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Understand Your Best Customers To Find New Revenue Opportunities

Manufacturers have traditionally sold products through sales channels with a one-size-fits-all approach. However, as the marketplace becomes more competitive and customers have more options, they are turning to data-driven marketing solutions to better target end-users.

Manufacturers have traditionally sold products through sales channels with a one-size-fits-all approach. However, as the marketplace becomes more competitive and customers have more options, they are turning to data-driven marketing solutions to better target end-users according to their individual needs and preferences. Just as importantly, manufacturers are using new ways to more fully integrate with their sales channels to increase loyalty, acquisition and retention.

Why the change? Manufacturers are learning from retailers in this regard. Rather than using traditional incentives and mass messaging to push products, they are learning to focus on customers’ needs by understanding who the customer is, what different customers buy, how they buy and what influences their purchases.

With more sources of customer information and new technologies to evaluate data, manufactures are using data management and marketing analytics to overcome some longtime challenges and reach some important goals.

Manufacturers & Data: Four key stages of a new relationship

  1. Manufacturers have long sought a seamless, adaptable process to integrate numerous data sources residing in multiple silos to create a comprehensive, 360o customer view. With technology advances they are finding that process, and can include internal information like tradeshows, customer loyalty programs and purchase history, plus external information from third parties.
  2. More than one manufacturer’s targeted marketing campaign has fizzled as they faced data quality issues regarding customer retention and acquisition. Now, data quality and integration solutions standardizes, cleanses and enriches customer data with missing information, including firmographics such as annual revenue, geography and size of company.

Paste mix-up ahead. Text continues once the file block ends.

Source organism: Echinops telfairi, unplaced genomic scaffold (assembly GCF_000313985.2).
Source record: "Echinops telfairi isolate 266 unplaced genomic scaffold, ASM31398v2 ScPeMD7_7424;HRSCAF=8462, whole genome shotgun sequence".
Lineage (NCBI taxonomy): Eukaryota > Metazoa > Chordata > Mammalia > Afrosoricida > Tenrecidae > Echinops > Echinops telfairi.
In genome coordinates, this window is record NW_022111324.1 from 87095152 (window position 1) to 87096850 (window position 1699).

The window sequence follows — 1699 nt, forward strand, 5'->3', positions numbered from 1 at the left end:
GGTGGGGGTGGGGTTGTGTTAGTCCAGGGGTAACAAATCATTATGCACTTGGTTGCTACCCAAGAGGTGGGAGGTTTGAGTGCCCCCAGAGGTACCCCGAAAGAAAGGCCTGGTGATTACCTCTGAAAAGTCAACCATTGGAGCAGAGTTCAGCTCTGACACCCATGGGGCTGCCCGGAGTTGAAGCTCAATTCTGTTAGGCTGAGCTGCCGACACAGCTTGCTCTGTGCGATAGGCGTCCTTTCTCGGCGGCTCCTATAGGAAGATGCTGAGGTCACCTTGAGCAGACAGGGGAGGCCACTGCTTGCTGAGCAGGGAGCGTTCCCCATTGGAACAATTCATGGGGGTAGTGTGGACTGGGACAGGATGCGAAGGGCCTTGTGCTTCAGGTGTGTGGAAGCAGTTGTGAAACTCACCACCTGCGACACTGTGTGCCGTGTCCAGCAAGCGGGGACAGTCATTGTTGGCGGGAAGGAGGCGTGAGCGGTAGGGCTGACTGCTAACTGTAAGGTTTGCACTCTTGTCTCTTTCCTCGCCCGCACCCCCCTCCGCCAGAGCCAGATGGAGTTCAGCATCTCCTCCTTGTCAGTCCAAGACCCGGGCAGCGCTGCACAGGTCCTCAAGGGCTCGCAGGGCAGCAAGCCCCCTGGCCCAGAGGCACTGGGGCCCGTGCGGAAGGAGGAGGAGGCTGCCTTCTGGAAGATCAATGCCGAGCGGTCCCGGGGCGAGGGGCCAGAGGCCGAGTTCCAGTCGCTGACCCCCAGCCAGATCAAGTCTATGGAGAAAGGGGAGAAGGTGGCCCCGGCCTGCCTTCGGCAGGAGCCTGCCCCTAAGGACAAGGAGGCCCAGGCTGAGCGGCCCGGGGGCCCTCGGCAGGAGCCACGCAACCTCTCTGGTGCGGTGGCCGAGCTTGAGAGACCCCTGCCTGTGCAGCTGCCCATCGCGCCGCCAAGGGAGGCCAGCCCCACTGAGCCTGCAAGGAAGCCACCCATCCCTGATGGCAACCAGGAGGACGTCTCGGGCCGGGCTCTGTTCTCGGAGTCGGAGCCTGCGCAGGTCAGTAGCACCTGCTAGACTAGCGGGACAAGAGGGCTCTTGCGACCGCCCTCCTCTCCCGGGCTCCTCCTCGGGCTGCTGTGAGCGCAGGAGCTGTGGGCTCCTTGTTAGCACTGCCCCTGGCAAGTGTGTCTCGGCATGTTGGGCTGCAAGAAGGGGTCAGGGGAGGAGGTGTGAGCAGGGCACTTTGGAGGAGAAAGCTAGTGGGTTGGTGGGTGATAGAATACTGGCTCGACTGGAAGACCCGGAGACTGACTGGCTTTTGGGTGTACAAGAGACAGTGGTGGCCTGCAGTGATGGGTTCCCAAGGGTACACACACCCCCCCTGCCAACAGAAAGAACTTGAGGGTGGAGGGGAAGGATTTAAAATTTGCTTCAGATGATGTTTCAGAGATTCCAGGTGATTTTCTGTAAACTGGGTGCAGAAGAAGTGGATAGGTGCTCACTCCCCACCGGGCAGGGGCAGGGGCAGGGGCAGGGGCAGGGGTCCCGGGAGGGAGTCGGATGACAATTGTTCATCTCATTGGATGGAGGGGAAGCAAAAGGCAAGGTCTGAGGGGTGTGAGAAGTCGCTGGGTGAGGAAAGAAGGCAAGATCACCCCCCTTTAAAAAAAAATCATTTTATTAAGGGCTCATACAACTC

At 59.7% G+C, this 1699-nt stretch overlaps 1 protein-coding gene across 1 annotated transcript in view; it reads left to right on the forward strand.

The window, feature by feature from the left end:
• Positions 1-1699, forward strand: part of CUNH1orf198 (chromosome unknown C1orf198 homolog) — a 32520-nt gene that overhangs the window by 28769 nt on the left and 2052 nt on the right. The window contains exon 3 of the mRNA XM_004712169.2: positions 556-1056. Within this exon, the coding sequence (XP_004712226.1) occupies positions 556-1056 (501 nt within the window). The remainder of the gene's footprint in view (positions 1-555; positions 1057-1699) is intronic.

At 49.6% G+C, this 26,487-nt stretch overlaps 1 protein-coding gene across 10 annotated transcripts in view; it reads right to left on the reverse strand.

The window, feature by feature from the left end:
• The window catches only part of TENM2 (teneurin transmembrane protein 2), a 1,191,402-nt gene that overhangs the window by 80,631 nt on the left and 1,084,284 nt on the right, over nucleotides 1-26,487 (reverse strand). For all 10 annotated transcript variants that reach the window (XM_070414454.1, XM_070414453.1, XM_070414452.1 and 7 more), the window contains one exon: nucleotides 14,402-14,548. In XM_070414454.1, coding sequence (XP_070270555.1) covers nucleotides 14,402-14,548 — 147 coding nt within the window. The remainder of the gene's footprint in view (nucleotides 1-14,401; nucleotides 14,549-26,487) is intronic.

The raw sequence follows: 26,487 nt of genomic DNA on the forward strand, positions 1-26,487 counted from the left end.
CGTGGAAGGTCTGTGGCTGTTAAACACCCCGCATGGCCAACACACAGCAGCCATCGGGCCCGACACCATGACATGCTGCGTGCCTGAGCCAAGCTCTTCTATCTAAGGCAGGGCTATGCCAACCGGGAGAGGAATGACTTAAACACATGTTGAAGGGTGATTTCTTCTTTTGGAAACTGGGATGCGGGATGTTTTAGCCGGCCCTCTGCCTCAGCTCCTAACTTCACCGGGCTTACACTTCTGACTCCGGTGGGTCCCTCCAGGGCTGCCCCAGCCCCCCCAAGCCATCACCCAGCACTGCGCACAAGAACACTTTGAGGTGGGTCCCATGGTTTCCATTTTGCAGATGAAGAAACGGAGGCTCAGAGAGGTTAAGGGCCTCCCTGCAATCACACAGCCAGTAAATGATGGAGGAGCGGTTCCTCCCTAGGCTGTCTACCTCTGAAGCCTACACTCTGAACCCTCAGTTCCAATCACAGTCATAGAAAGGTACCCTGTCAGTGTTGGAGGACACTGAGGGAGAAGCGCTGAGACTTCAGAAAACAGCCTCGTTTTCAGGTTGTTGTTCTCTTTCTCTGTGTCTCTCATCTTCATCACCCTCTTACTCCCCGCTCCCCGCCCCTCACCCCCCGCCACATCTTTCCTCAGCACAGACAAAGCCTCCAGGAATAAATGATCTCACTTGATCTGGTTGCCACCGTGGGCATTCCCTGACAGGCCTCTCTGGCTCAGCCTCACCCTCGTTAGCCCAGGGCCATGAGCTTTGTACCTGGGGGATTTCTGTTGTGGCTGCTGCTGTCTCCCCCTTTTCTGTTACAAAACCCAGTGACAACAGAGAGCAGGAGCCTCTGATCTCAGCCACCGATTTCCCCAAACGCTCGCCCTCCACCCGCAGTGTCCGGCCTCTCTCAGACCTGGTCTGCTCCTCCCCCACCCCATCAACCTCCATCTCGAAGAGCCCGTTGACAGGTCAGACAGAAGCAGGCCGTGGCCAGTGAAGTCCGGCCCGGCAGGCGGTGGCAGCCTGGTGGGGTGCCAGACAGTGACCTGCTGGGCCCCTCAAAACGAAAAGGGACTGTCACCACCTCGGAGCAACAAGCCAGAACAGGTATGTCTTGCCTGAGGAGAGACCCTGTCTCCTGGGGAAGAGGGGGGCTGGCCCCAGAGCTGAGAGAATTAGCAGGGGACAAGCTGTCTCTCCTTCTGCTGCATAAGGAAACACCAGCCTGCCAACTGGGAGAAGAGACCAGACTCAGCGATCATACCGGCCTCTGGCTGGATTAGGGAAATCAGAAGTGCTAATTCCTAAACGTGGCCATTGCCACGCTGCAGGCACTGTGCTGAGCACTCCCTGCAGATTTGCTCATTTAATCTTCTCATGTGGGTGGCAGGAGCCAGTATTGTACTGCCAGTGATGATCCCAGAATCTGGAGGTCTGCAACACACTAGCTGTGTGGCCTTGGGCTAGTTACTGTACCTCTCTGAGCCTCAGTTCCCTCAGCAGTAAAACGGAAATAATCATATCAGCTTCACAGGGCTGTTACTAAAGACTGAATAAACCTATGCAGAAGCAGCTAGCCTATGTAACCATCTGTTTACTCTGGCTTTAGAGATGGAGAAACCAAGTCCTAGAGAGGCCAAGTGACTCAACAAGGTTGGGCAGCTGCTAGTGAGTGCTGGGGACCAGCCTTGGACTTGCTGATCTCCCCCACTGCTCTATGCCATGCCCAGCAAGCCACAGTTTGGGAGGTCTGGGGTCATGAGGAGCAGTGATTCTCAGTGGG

3. They have also been frustrated by not having proper customer intelligence to effectively target their customer base. Using custom analytics and business intelligence solutions, manufacturers can now profile customers and prospects to identify top customers, prioritize marketing investments, strengthen customer relationships and increase sales.
  4. Manufacturers finally have the power to better manage sales channels with data-driven market intelligence to improve partner relationships and sell more products. And they are learning how to automate marketing communications through targeted campaigns and email deployments based on customer segments and triggered or event-driven actions.

Cleaning up the Mess: How One Manufacturer Transformed Data into Actionable Insights

As manufacturers seek better ways to target their customers, many are finding that their marketing databases are less than accurate, with incomplete and inaccurate data that severely impacts their ability to clearly define and understand end-users and sales channels. Meanwhile, these manufacturers generally deal with huge quantities of information from multiple, disparate sources. Many of these sources are often stored in legacy systems, further limiting the ability to integrate and analyze for comprehensive customer intelligence. Too many manufacturers have gotten stuck at this point, or limped along, trying to make the best of their data mess.

Here’s how one company, an international commercial vehicle manufacturer with $10B in sales, was able to transform messy data into marketing intelligence: